Of Ghosts and Home

A mon gate entrance to Singapore's Haw Par Villa park

 

Dear Reader,

I’m Wen-yi, the new marketing assistant intern here at Ethos!

The past few months have been an experience in coming home. I returned to Singapore after three years studying overseas—a fresh pandemic graduate with no idea what I’m really supposed to be doing now.

There’s something a bit surreal about settling back into a childhood home after a long time away. A strange recalibration where everything sort of feels too familiar and utterly distant all at once, and the interceding years I spent growing outside this house—and this city—hanging awkwardly like leftover souvenirs, brought home on impulse only to realise you’re not quite sure where in your room to put it.

Home shifts and changes. But I think you tend to particularly grasp onto it when you’re away from it for some time, looking for a concrete vision to hold on to. Distance makes the heart, et cetera. But also: distance is a new perspective, looks at something old from an entirely new angle. While I was away, I became incredibly interested in local folklore. I had a very un-superstitious upbringing, but overnight ghosts became my brand and I became fascinated with Haw Par Villa. I became much more curious about pockets of Singapore’s history—particularly the iconoclastic and the slightly fantastical—and the composition of its landscape—the sites that once lurked where the city now rises, the swathes of jungle that could still hold the unknown. Admittedly, I tend to romanticise settings by projecting secrets into them.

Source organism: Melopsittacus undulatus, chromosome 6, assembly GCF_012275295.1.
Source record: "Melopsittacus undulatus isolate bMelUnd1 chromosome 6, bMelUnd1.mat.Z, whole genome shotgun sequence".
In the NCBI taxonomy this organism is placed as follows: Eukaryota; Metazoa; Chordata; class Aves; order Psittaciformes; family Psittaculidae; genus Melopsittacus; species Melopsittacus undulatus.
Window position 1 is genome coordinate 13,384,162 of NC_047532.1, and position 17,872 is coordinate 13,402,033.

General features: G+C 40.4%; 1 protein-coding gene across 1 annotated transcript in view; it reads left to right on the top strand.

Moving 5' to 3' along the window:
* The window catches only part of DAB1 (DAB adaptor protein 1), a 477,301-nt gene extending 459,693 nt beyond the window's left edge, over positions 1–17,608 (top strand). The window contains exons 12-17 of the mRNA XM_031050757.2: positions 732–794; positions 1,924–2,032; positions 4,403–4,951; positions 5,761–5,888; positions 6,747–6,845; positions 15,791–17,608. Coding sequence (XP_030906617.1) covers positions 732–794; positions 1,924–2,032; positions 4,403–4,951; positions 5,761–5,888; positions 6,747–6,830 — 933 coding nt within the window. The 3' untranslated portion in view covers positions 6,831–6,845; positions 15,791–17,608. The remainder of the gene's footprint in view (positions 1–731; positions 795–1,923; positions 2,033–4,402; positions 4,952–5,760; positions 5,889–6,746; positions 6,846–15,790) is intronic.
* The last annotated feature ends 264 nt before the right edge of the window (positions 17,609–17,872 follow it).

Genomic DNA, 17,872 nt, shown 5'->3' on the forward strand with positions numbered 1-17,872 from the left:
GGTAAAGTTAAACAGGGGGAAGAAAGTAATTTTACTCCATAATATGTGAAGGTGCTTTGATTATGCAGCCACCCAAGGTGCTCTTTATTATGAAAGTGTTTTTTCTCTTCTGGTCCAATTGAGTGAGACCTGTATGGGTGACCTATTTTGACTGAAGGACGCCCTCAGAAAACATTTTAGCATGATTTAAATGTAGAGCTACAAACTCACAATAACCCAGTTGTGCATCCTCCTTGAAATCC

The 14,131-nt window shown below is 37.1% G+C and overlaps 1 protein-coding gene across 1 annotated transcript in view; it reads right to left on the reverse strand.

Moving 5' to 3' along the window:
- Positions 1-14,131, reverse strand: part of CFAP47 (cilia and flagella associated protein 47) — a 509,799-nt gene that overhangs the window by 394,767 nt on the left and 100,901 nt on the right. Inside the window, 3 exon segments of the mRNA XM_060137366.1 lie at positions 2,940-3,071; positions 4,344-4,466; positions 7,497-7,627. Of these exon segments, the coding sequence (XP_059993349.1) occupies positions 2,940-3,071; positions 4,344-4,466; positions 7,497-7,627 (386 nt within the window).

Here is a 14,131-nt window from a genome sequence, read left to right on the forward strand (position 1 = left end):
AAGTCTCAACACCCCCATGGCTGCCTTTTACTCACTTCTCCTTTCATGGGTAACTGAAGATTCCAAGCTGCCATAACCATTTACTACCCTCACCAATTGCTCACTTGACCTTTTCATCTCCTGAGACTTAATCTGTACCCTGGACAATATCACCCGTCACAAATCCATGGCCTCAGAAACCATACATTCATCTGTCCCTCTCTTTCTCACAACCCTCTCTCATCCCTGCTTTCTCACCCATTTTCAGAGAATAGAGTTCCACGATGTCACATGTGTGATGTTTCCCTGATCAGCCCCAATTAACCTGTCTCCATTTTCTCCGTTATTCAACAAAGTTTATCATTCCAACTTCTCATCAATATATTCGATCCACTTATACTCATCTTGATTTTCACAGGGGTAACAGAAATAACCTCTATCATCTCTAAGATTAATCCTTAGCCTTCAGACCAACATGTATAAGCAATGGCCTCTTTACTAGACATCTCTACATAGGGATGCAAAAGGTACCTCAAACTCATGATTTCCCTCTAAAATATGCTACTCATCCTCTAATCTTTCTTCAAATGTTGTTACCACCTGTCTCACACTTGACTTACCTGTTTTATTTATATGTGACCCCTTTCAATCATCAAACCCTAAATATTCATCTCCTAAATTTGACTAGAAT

At the same time, I started looking for more literature that fell into this intersection of familiar but speculative. I was always a mythology kid (I was a diehard Percy Jackson fan), but my tastes started trending less Athena and more Pontianak. One of my new loves became Zen Cho’s Spirits Abroad, a spooky love letter to Chinese ghosts and hantu from a Malaysian based in London, which I read sitting in a beanbag in my bedroom just off Covent Garden.

I came home a few months ago to find a city getting better and then—rapidly—becoming uncertain all over again, and in these times it does feel like it’s hard to find sure footing in reality. But small certainties: I’m now here at Ethos, surrounded by books grounded in the local and delving more into the stories that make Singapore Singapore. I’m so excited to be with everyone for the next few months; for now, I guess this is home. I hope you always have yours!

With love,
Wen-yi

(From September 25, 2021)